Are you looking for a sugar-free Nutella chocolate spread? Discover my secret recipe that doesn't use hazelnuts?
5 ingredients and my 1-step-method.
And if you LOVE churros, I've got a keto recipe for that too.
How much sugar is in Nutella?
There is 20g (5 teaspoons) of sugar in 2 tbsp (37g) of Nutella. That's over 50% sugar.
Nutritional values from cronometer.com
Once you learn what's in traditional store-bought Nutella, you will soon learn it is pretty much closer to a dairy milk chocolate bar than a healthy chocolate nut spread.
And trying to find nutrition data is difficult, to say the least. All the nutrition panels only show per serving size, not per 100g. So it is difficult to judge how much you are spreading on your morning toast.
What's in Nutella?
Let's talk a look at the per 100g values. Nutella is pretty much on par with Cadbury's hazelnut bar.
In fact, Nutella has got less protein and more sugar.
Here's a wonderful quick video to watch if you ever wanted to know what is in Nutella.
In 2 tablespoons of Nutella, there are 5.5 hazelnuts, palm oil, cocoa powder, milk powder and a whopping 21 grams of sugar, which almost equates to the 2 tablespoons of Nutella in the first place - to put it bluntly, Nutella is spreadable sugar.
Now I'm not telling you not to eat Nutella, it is absolutely your choice, but make no mistake "It is spreadable candy and does not make for a nutritious breakfast."
Would you sprinkle 5 sachets of sugar on your children's morning toast? Hmm, hopefully not.
And ever wondered why Nutella removed their health claims? It's because this amazing mother took on Nutella and won. She was so shocked that she had been misled. "Nutella is basically a candy bar melted into a jar". I love reading one of the settlement conditions was to remove the phrase “An example of a tasty yet balanced breakfast” and replacing it with “Turn a balanced breakfast into a tasty one”.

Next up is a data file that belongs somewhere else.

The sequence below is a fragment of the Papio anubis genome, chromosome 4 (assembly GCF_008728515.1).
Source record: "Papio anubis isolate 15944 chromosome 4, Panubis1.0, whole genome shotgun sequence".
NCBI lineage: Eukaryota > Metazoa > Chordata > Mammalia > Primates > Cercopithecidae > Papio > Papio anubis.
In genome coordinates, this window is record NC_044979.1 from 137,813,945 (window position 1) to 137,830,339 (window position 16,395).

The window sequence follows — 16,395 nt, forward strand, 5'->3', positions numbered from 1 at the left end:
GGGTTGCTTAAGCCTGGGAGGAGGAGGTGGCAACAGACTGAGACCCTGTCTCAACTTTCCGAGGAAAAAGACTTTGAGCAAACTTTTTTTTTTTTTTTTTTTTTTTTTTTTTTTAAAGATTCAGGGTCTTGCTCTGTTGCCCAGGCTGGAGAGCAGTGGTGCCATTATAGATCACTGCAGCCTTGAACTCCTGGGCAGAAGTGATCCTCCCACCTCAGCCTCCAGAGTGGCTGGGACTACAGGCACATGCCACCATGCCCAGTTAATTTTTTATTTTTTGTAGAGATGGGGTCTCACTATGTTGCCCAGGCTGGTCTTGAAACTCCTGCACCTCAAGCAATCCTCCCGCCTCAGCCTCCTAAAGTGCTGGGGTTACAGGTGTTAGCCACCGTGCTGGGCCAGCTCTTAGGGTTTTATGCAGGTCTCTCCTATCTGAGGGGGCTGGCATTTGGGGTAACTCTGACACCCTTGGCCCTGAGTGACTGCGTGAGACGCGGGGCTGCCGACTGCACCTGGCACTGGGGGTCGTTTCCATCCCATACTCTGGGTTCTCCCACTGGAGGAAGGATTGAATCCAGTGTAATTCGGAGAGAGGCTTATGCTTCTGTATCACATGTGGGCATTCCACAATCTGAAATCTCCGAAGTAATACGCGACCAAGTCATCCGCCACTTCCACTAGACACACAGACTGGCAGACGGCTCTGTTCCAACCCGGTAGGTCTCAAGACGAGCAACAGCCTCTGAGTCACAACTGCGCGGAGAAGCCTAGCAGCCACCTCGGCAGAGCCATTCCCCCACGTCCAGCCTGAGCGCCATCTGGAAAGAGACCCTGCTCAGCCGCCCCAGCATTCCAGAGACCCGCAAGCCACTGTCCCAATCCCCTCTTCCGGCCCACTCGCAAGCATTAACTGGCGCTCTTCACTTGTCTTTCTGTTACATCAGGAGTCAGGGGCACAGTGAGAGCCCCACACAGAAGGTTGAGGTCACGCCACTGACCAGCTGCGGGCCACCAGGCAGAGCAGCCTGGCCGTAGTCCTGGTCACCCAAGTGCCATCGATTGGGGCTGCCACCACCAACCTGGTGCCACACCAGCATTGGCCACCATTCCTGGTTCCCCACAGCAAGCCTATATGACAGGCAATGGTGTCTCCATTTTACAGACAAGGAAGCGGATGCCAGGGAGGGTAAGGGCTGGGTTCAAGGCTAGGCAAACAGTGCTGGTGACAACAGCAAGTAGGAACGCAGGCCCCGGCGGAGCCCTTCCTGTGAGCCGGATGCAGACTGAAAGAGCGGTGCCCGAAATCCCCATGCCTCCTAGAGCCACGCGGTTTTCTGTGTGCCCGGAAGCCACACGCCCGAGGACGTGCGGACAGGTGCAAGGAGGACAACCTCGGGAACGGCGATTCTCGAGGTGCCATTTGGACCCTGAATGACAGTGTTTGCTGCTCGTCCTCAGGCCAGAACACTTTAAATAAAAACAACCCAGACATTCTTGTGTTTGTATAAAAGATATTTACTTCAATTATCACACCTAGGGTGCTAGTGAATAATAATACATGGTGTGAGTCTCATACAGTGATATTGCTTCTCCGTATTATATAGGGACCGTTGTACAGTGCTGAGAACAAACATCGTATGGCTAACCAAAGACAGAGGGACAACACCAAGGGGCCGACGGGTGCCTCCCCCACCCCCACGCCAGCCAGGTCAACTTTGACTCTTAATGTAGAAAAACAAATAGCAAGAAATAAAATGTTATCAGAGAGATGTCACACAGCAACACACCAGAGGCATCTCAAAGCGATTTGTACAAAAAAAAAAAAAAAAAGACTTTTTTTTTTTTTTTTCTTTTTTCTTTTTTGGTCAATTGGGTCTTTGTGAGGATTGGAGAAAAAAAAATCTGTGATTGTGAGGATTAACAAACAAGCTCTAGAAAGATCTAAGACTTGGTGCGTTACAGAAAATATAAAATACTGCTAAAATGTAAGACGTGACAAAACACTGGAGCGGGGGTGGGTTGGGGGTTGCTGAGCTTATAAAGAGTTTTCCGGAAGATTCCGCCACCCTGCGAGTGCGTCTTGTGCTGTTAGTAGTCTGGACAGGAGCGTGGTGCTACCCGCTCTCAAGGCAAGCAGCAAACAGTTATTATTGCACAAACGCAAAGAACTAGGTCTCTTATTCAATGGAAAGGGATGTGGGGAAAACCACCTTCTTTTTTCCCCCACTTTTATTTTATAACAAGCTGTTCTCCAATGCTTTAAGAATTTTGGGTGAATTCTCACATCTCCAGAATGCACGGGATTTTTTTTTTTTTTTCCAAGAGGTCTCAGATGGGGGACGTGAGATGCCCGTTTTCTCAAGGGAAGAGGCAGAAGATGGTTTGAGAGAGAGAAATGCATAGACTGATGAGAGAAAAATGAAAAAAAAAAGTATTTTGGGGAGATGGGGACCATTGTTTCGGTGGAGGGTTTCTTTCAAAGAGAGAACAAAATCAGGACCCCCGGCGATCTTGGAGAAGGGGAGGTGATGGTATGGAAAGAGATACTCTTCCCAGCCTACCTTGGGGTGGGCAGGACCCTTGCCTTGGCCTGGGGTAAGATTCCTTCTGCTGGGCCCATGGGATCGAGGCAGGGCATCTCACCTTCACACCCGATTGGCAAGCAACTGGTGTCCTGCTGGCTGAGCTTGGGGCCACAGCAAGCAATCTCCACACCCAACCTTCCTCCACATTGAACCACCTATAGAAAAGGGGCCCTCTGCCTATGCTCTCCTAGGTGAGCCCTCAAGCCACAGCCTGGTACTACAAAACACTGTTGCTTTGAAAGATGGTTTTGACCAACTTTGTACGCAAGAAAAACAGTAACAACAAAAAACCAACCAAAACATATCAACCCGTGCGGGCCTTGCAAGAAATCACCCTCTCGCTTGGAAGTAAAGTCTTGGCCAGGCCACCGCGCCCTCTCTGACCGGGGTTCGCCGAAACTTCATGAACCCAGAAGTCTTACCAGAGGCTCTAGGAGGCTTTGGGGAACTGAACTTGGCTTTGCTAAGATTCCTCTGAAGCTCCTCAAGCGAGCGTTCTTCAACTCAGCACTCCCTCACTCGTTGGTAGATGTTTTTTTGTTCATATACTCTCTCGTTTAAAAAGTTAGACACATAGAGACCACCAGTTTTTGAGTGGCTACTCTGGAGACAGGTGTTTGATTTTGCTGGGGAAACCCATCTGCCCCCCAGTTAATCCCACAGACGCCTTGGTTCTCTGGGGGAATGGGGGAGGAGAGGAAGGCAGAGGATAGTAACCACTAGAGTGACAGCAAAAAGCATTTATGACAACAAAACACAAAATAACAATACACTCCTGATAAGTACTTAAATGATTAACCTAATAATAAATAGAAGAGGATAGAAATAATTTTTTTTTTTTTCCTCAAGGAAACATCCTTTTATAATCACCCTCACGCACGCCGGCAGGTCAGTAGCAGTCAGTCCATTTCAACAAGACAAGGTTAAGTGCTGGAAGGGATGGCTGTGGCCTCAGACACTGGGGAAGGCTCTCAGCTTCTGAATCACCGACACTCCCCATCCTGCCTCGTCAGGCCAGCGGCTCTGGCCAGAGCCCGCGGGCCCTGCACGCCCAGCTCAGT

So by adding Nutella you are actually turning your balanced breakfast into a not so balanced breakfast? Wow, maybe that should be in front of packaging?
Homemade Chocolate Spread
I was thrown down a challenge on Facebook to create a sugar-free Nutella (see recipe at the end of this post). Well, all the healthy versions I saw were way too complicated and long-winded for me. This has 5 ingredients and 1 step!
That's right, no roasting hazelnuts (in fact there are no hazelnuts- read below why) no peeling off roasted hazelnut skins, no honey or coconut sugar (a quick lesson folks - they're still sugar) and no palm oil.
Anyhow, on with the recipe.
As this is completely my version of a sugar-free Nutella, my chocolate nut spread contains walnuts, not hazelnuts. Why? Because they are easier to find and don't require any roasting or peeling skins.
You only need 5 simple pantry ingredients:
- Walnuts - a lovely high fat low-carb nut that gives the chocolate spread its smooth and creamy texture
- Coconut oil - this is what gives the chocolate spread its melt in the mouth ability.
- Unsweetened cocoa - do not buy drinking chocolate with added sugars.
- Sweetener - use the sugar replacement you prefer. I like to use erythritol, stevia, monk fruit and other low-carb approved sweeteners.
- Vanilla - vanilla essence or vanilla extract.
By using walnuts and a simple blender method, it will make this chocolate spread recipe more realistic and made quickly by busy families. By all means, use hazelnuts, it will just take a few extra steps and time.
Storage And Tips
The consistency of the sugar-free chocolate spread will vary with each season. The coconut oil becomes more liquid in summer and more solid in winter.
Stor ein an airtight container for up to 2 weeks in the pantry, 1 month. inthe frudge and 3 months in the freezer.
If you are only cooking for 1 or 2, store the sugar-free chocolate in ice cube trays and defrost 1 or 2 as required.
What to serve with chocolate spread?
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Recipe Video (tap to play)
- Place all the ingredients in your mini food processor that attaches to your stick blender or small blender with sharp blades.
- Blitz until smooth. This will probably take a minute or two. The coconut oil doesn't even need melting as it softens with the warmth of the blades rotating.
- Store in the fridge if you would like it to be a firm spread in the summer, or store in an airtight container in the winter.